Insurance policies don’t have consistent prices, rather each insurance policy comes with a particular premium.
This is because each insurance premium is calculated using hundreds of factors: age, medical history, family history, occupation and hobbies, smoking, and tobacco use are only some of the variables that go into calculating premiums.
Even though insurers follow the same principles, each carrier has its own way of calculating premiums.
Premiums and Rates
There is often confusion between the terms “rate” and “premium”, which leads to them being used interchangeably. An insurance premium is an amount a policyholder pays to the insurance provider for the coverage, which is typically paid monthly, quarterly, or annually.
Insurance rates, on the other hand, are the prices of a particular plan's benefits. A premium is set by adding together all the different elements of the rates.
Since insurance companies collect premiums in advance, they need to be able to predict how much money is necessary to finance claims in the future. An accurate premium calculation means that the insurer has enough funds to cover all those potential claims.
Accurate predictions require large volumes of data, gathered over the course of many years. Underwriters synthesize data from hundreds (or even thousands) of sources to calculate insurance premiums.
Let's take a quick look at some of the variables insurers take into account to calculate different types of insurance premiums.
Common Factors that Affect Insurance Premium Rates
Below are some variables that carriers get from their prospects when calculating insurance premiums:
- Age: Insurers use an applicant's age because that's the most important factor to consider in health and life insurance. When it comes to health insurance, younger applicants pay lower premiums because they are statistically less likely to need expensive medical care. However, in auto insurance, young drivers are inexperienced, so their insurance premiums are more expensive.
- Scope of Coverage: Comprehensive coverages cost more. For instance, basic auto insurance coverage that only covers liability is less expensive than a policy with collision, medical payments, and uninsured motorist coverage.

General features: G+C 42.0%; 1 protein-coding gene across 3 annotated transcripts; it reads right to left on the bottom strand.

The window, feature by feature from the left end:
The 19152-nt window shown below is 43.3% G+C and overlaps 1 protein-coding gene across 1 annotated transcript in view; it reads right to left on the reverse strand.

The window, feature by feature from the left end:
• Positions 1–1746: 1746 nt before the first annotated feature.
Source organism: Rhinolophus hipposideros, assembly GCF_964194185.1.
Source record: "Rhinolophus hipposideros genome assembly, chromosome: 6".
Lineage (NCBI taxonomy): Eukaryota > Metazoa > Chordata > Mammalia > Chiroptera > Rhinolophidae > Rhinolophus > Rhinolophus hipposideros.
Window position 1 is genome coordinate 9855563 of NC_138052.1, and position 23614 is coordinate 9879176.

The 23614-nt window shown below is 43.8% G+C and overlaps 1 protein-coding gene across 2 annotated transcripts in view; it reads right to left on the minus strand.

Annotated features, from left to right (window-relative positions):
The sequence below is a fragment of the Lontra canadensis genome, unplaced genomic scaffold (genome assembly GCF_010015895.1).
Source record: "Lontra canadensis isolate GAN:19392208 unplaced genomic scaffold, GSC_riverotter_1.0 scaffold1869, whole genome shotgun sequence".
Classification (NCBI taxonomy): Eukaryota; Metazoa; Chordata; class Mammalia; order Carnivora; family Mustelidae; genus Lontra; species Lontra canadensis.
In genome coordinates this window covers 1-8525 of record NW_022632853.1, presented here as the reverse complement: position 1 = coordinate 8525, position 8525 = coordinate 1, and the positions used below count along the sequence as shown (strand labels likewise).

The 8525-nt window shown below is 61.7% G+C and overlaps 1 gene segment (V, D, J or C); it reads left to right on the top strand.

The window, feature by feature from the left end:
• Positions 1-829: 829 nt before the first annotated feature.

- Personal History: Based on the type of insurance policy, an insurance company may look at various factors including a prospect's claims history, medical history, driving record, health, lifestyle choices, and occupation.
These are the most generic variables used in insurance premium calculation. However, it's necessary to go into more detail to get the best results.
How Are Home Insurance Premiums Calculated
The location of the insured property is the most crucial variable. Carriers look at previous non-natural losses in the insured property's neighborhood, such as break-ins, vandalism, or theft.
Quality of the Property
The way a property is built and the systems inside affect premiums, since some types of houses are more susceptible to damage than others.
Type of Construction
The way houses are built makes them more susceptible to certain types of losses. For example, houses with basements are more prone to flood damage, which is why they cost more to insure.
Also, the age of the property is a frequent factor; newer houses often have more sophisticated safety features such as emergency water shutoff devices or security systems.
Sources like flood maps and historical records help shed light on a property’s relative risk from each type of calamity.
The way an insured uses their home can also raise or lower premiums. For instance, vacant houses have more expensive premiums, since there's nobody to deal with issues that can spiral into serious damage.
Premiums can also be affected if the insured property is a primary residence or a vacation home. Primary residences have the least amount of risk and therefore enjoy lower premiums. However, vacation homes are often empty most of the time, which increases the likelihood of break-ins.